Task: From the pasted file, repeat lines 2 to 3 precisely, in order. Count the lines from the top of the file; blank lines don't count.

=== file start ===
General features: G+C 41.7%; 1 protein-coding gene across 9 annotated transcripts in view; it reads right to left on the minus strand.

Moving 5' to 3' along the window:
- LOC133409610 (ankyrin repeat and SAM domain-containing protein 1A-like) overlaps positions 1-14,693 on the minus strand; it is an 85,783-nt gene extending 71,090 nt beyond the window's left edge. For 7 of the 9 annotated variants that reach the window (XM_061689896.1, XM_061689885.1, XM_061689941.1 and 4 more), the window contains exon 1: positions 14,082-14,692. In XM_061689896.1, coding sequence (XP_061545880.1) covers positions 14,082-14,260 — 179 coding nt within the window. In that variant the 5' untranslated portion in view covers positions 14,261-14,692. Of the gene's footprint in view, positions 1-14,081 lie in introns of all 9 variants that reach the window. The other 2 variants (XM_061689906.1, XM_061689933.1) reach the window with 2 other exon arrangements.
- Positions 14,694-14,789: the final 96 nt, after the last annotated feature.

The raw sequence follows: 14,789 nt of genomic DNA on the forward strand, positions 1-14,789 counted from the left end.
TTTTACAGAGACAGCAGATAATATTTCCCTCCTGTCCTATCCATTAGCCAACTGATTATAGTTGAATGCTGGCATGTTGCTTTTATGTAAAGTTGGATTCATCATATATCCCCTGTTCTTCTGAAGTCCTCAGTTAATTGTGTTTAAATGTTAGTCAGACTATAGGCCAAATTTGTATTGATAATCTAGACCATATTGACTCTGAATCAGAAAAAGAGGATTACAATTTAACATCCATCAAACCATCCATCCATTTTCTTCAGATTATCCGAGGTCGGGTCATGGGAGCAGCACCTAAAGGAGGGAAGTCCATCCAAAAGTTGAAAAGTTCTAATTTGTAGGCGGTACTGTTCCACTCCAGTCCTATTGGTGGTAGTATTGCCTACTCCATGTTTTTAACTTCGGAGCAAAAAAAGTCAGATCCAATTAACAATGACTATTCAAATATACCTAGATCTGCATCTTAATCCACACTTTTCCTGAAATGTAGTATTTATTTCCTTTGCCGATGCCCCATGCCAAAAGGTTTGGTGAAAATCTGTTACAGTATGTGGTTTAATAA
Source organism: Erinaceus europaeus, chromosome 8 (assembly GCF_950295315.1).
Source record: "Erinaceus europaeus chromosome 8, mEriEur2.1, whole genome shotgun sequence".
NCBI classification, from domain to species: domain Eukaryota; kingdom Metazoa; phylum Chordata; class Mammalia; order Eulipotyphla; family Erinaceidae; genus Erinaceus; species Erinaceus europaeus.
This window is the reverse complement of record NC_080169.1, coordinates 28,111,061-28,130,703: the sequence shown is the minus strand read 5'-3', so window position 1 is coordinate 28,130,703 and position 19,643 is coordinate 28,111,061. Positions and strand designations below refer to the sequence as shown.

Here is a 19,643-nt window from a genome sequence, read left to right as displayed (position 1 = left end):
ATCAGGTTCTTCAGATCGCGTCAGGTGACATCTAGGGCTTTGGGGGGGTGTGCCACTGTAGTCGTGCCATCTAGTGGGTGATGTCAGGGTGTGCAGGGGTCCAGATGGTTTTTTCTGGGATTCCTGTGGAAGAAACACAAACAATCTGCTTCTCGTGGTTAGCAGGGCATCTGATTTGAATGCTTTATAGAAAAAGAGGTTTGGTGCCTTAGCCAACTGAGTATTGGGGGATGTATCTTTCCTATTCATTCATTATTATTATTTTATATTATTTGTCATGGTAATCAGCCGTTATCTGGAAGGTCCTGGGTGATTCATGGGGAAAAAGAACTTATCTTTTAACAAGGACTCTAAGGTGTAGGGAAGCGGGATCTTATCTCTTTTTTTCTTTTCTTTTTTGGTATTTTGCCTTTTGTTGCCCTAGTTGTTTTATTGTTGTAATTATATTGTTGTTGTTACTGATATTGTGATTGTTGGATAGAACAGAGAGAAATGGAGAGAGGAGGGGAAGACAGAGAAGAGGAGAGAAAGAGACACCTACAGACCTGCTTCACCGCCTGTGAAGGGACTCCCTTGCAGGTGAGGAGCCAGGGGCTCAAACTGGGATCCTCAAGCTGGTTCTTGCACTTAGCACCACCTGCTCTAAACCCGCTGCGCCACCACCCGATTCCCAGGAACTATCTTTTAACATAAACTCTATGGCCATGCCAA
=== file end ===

Moving 5' to 3' along the window:
- LOC133409610 (ankyrin repeat and SAM domain-containing protein 1A-like) overlaps positions 1-14,693 on the minus strand; it is an 85,783-nt gene extending 71,090 nt beyond the window's left edge. For 7 of the 9 annotated variants that reach the window (XM_061689896.1, XM_061689885.1, XM_061689941.1 and 4 more), the window contains exon 1: positions 14,082-14,692. In XM_061689896.1, coding sequence (XP_061545880.1) covers positions 14,082-14,260 — 179 coding nt within the window. In that variant the 5' untranslated portion in view covers positions 14,261-14,692. Of the gene's footprint in view, positions 1-14,081 lie in introns of all 9 variants that reach the window. The other 2 variants (XM_061689906.1, XM_061689933.1) reach the window with 2 other exon arrangements.